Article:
Using both self accountability and external accountability together is so powerful, that’s why I started sponsoring our own Burn the Fat, Feed the Muscle step challenges.
Burn the Fat, Feed the Muscle is a bodybuilding-inspired program, but I don’t believe in neglecting the cardio health side of things just for the sake of a sculpted physique.
My mission is to promote good health and peak fitness not just lean, muscled physiques, so I brought thousands of like-minded people together in an online forum. Then we all set goals, including stepping goals, and together, we encourage, motivate and support each other as we aim to reach them.
Everyone has different goals, but we named our event the 1 Million step challenge because it’s a 100 day contest, and if you do 10000 steps a day, that’s 1 million steps.
You might be thinking, “Sounds do-able! Sounds great! But these fitness challenges are always expensive.”
Maybe other fitness coaches charge an arm and a leg to participate in a challenge. Not this one. Our challenge is free.
For information on the next challenge that you can enter, visit The Burn the Fat Challenge contest calendar page here.
To your health,
Author, Burn the Fat, Feed the Muscle (BFFM)
Author, The BFFM Guide to Flexible Meal Planning For Fat Loss
PS. By the way, did you know that research also shows taking a walk is a proven way to kill sugar cravings? When you feel the craving, don’t act on it right away. Tell yourself you will take a short brisk walk (at least 10 minutes; 20-30 even better.). Tell yourself if you still feel the craving afterward, you’ll let yourself have the treat you want. Most people will find after the walk, the craving is gone. Chalk up another reason to step it up!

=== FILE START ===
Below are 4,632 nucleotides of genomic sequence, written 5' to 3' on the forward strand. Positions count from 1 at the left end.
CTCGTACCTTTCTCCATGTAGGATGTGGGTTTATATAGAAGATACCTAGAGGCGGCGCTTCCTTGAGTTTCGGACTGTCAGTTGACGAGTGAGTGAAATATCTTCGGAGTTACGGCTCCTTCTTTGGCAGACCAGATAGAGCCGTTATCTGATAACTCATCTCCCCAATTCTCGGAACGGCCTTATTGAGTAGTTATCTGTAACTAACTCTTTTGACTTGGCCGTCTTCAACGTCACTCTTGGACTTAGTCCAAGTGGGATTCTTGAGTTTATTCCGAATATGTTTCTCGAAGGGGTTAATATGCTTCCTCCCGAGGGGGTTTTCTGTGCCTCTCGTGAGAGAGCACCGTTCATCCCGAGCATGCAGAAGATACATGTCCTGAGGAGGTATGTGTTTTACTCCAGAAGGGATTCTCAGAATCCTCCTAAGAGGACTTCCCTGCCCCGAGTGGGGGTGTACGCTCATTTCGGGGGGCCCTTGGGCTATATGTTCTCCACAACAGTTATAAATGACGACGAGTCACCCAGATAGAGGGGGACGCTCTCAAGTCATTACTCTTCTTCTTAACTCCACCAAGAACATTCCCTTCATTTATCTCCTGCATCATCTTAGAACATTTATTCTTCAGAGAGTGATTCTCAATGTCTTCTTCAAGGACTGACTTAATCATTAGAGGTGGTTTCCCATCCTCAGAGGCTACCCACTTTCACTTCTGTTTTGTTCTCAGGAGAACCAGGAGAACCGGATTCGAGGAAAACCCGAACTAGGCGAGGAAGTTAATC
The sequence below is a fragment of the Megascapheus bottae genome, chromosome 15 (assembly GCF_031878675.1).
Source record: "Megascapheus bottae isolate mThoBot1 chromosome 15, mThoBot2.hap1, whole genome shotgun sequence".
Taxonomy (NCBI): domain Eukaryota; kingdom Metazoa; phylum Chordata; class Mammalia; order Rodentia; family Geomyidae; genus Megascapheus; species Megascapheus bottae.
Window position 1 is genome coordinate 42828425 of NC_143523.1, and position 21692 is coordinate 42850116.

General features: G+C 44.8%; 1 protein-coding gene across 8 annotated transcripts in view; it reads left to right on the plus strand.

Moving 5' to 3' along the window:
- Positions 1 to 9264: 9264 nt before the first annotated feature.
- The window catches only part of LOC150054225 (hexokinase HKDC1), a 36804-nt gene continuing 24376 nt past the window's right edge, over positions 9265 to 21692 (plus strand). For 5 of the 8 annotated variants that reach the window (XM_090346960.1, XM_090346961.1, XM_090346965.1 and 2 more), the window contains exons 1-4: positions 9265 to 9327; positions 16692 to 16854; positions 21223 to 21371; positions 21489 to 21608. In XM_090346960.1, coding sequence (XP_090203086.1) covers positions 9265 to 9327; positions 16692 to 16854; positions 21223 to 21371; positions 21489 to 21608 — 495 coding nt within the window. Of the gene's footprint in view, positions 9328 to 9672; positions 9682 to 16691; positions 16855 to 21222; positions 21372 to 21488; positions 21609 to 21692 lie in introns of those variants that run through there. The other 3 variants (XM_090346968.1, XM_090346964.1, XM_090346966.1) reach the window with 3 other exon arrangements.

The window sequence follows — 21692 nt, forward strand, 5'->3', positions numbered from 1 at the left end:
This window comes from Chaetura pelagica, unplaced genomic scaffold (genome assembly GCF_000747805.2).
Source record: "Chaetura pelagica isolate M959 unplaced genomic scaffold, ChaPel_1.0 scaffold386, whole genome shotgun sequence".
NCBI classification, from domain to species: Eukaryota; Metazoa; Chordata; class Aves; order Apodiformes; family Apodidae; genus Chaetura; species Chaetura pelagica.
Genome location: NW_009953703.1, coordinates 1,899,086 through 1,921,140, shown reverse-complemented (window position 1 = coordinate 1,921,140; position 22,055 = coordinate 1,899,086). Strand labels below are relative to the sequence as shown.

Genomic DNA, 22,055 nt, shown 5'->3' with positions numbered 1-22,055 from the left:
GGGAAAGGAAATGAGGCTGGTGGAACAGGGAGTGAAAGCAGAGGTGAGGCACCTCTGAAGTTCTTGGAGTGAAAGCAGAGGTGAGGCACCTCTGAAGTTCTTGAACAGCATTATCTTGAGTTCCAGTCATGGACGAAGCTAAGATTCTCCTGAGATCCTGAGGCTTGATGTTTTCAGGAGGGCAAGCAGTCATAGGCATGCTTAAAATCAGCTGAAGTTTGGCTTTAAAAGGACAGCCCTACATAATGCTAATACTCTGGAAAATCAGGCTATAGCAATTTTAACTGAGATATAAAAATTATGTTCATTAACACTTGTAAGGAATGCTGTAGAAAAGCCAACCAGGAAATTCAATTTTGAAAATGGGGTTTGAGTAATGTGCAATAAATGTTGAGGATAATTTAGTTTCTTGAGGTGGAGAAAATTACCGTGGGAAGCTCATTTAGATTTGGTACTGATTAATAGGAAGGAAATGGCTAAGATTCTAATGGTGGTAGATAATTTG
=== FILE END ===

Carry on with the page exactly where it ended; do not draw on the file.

PPS. How many steps a day do you take? How many do you think is realistically sustainable? Share in the comments below.
About Tom Venuto, The No-BS Fat Loss Coach
Tom Venuto is a natural bodybuilding and fat loss expert. He is also a recipe creator specializing in fat-burning, muscle-building cooking. Tom is a former competitive bodybuilder and today works as a full-time fitness coach, writer, blogger, and author. In his spare time, he is an avid outdoor enthusiast and backpacker. His book, Burn The Fat, Feed The Muscle is an international bestseller, first as an ebook and now as a hardcover and audiobook. The Body Fat Solution, Tom’s book about emotional eating and long-term weight maintenance, was an Oprah Magazine and Men’s Fitness Magazine pick. Tom is also the founder of Burn The Fat Inner Circle – a fitness support community with over 52,000 members worldwide since 2006. Click here for membership details
Basset, JR et al, Physical Activity in an Old Order Amish Community. Medicine and Science in Sports And Exercise, Sci. Sports Exerc., Vol. 36:1 79–85, 2004.
Basset DR, et al., Medical Hazards of Prolonged Sitting, Exercise and Sport Science Reviews, vol 38, No 3 pp 101-102, 2010.
Kelly P, et al. Systematic review and meta-analysis of reduction in all-cause mortality from walking and cycling and shape of dose response relationship. International Journal of Behavioral Nutrition and Physical Activity 2014, 11:132
Ledochowski L et al, Acute Effects of Brisk Walking on Sugary Snack Cravings in Overweight People, Affect and Responses to a Manipulated Stress Situation and to a Sugary Snack Cue: PLOS ONE, 10(3): e0119278. doi:10.1371/journal.pone.0119278, 2015
Tudor-Locke et al. How many steps a day are enough for adults? International Journal of Behavioral Nutrition and Physical Activity. International Journal of Behavioral Nutrition and Physical Activity, 8:79. 2011